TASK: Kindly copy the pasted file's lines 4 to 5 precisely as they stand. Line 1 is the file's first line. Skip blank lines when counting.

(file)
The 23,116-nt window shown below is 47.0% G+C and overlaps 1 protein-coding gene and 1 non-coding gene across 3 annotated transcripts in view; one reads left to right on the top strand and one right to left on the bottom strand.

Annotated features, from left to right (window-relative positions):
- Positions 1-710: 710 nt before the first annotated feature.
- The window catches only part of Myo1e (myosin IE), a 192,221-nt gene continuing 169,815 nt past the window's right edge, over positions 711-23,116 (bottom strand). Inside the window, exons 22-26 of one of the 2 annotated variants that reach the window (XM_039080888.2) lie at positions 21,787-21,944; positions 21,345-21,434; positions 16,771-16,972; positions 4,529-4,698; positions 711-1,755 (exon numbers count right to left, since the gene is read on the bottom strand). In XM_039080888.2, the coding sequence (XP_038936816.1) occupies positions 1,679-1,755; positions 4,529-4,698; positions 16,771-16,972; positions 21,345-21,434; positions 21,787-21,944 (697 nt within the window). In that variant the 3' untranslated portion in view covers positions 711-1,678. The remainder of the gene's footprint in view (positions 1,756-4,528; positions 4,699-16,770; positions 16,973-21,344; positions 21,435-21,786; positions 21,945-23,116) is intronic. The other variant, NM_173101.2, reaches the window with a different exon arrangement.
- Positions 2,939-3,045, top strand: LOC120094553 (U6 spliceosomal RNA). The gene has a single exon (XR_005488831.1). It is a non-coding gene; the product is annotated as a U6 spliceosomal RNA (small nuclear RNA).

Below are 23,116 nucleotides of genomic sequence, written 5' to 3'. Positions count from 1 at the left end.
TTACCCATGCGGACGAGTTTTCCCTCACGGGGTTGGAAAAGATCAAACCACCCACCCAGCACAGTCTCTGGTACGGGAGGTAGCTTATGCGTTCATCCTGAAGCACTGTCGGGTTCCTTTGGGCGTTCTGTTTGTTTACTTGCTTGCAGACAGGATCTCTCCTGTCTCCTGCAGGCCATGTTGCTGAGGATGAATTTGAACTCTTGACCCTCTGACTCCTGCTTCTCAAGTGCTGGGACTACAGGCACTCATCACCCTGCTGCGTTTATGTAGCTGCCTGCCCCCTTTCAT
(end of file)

- The window catches only part of Myo1e (myosin IE), a 192,221-nt gene continuing 169,815 nt past the window's right edge, over positions 711-23,116 (bottom strand). Inside the window, exons 22-26 of one of the 2 annotated variants that reach the window (XM_039080888.2) lie at positions 21,787-21,944; positions 21,345-21,434; positions 16,771-16,972; positions 4,529-4,698; positions 711-1,755 (exon numbers count right to left, since the gene is read on the bottom strand). In XM_039080888.2, the coding sequence (XP_038936816.1) occupies positions 1,679-1,755; positions 4,529-4,698; positions 16,771-16,972; positions 21,345-21,434; positions 21,787-21,944 (697 nt within the window). In that variant the 3' untranslated portion in view covers positions 711-1,678. The remainder of the gene's footprint in view (positions 1,756-4,528; positions 4,699-16,770; positions 16,973-21,344; positions 21,435-21,786; positions 21,945-23,116) is intronic. The other variant, NM_173101.2, reaches the window with a different exon arrangement.
- Positions 2,939-3,045, top strand: LOC120094553 (U6 spliceosomal RNA). The gene has a single exon (XR_005488831.1). It is a non-coding gene; the product is annotated as a U6 spliceosomal RNA (small nuclear RNA).